Mason Town Forest becomes a reality after Town Meeting vote

  • Harry Spear, chair of Mason's Forestry Committee, stands in the middle of a plot of land that has been accepted as the Town Forest, off Wilton Road in Mason. Staff photo by Ashley Saari—

  • Harry Spear, chair of Mason's Forestry Committee, stands in the middle of a plot of land that has been accepted as the Town Forest, off Wilton Road in Mason. Staff photo by Ashley Saari—

  • Harry Spear, chair of Mason's Forestry Committee, stands in the middle of a plot of land that has been accepted as the Town Forest, off Wilton Road in Mason. Staff photo by Ashley Saari—

  • Harry Spear, chair of Mason's Forestry Committee, stands in the middle of a plot of land that has been accepted as the Town Forest, off Wilton Road in Mason. Staff photo by Ashley Saari—

Monadnock Ledger-Transcript
Published: 4/1/2019 10:26:51 AM

Harry Spear takes a few steps down a cart road cutting its way through the middle of Mason’s new Town Forest.

“Isn’t this beautiful?” he said. “This has been God’s gift to us. So it’s up to us to make sure we maintain it.”

The cart road is one of the entrances to the new town property, a total of 70.89 acres, which voters accepted as its first town forest during the March 16 Town Meeting.

Now it’s up to the town’s Forestry Committee, chaired by Spear, to decide how the property will be managed.

The land was donated by Mason resident Walter Valentine, and has been logged in the past, Spear said. The town’s Forestry Committee plans to work with the town’s forester to assess the trees on the property and see if it’s suitable for some cutting. If so, the profits from the timber sales will be put into a fund that the committee could use to build trails, bridges or other recreation improvements in the Town Forest or other town-owned lands.

“Mainly, the dream is to make sure it stays as open land,” Spear said. “I’ve lived in Mason my whole life, that’s 71, almost 72 years, and I’ve seen it grow. There are more people, more traffic. I’d like to see it remain as natural as it can.”

Spear said the Conservation Commission and Forestry Committee have been working towards a goal of having at least a quarter of the town remain open space and undeveloped.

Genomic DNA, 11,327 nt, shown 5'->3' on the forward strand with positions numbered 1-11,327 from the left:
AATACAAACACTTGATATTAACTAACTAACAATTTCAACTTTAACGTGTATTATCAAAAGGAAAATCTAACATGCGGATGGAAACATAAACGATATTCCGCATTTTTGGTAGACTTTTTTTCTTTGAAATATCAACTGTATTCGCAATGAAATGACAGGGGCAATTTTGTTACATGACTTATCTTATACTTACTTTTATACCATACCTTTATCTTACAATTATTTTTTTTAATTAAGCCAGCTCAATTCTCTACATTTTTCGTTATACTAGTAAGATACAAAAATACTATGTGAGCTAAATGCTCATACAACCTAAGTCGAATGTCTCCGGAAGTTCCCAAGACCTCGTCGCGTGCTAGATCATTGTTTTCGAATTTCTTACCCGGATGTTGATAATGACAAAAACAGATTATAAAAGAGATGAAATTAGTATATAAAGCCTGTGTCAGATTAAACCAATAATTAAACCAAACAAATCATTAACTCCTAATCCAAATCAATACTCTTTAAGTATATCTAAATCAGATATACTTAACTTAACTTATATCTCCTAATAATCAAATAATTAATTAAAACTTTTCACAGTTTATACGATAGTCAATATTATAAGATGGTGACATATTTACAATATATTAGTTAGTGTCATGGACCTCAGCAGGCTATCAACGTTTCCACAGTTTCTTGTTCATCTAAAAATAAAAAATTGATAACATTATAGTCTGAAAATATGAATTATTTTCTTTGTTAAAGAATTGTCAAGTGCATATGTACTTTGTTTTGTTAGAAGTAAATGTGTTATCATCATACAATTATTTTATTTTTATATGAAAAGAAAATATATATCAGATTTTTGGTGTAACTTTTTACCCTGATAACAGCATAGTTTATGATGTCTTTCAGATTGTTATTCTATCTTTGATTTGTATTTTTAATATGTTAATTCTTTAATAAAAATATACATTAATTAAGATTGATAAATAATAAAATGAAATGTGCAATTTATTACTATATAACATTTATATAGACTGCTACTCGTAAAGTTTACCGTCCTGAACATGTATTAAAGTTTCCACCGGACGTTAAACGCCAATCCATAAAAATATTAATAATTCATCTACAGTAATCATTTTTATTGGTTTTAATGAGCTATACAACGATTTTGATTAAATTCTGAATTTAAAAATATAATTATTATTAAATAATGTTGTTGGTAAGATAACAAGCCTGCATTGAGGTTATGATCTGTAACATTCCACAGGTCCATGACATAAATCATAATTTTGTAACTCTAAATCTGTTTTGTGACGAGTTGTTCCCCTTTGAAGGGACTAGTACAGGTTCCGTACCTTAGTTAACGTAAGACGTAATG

One of the special things about the town forest property, Spear said, is it connects to other properties the Conservation Commission has already preserved.

To the north, the property abuts 21 acres off Greenville Road that had been given to the town in 2015 by Dorie and James French in memory of Charles Crathern, long-time Town Clerk and Dorie French’s father. That piece is connected to a large parcel given to the town by Bronson Potter.

Unbroken, protected land mean a permanent place for the town’s wildlife to continue to flourish, Spear said.

“I was out here the other day, and wasn’t here five minutes before I saw three deer walk out of the woods,” Spear said.

Spear, a long-time hunter and outdoorsman, said the woods have become like his “church.”

“This is why I love being a hunter – not so much the hunting, but being able to listen to the birds chirp, the turkeys gobble, the deer snorting when he knows I’m there. I just enjoy the peace and tranquility of being in the woods. Everyone should be able to enjoy that,” he said.

Currently, the forest can be accessed through a logging road, but Spear said eventually the Forestry Committee hopes to have the funds to be able to cut some trails suitable for people or horseback riders to enjoy. It’s a process they’ll have to take step-by-step, and is likely not in the near future, Spear said, because any trail work would need to be funded.

Ashley Saari can be reached at 924-7172 ext. 244 or asaari@ledgertranscript.com. She’s on Twitter @AshleySaariMLT.


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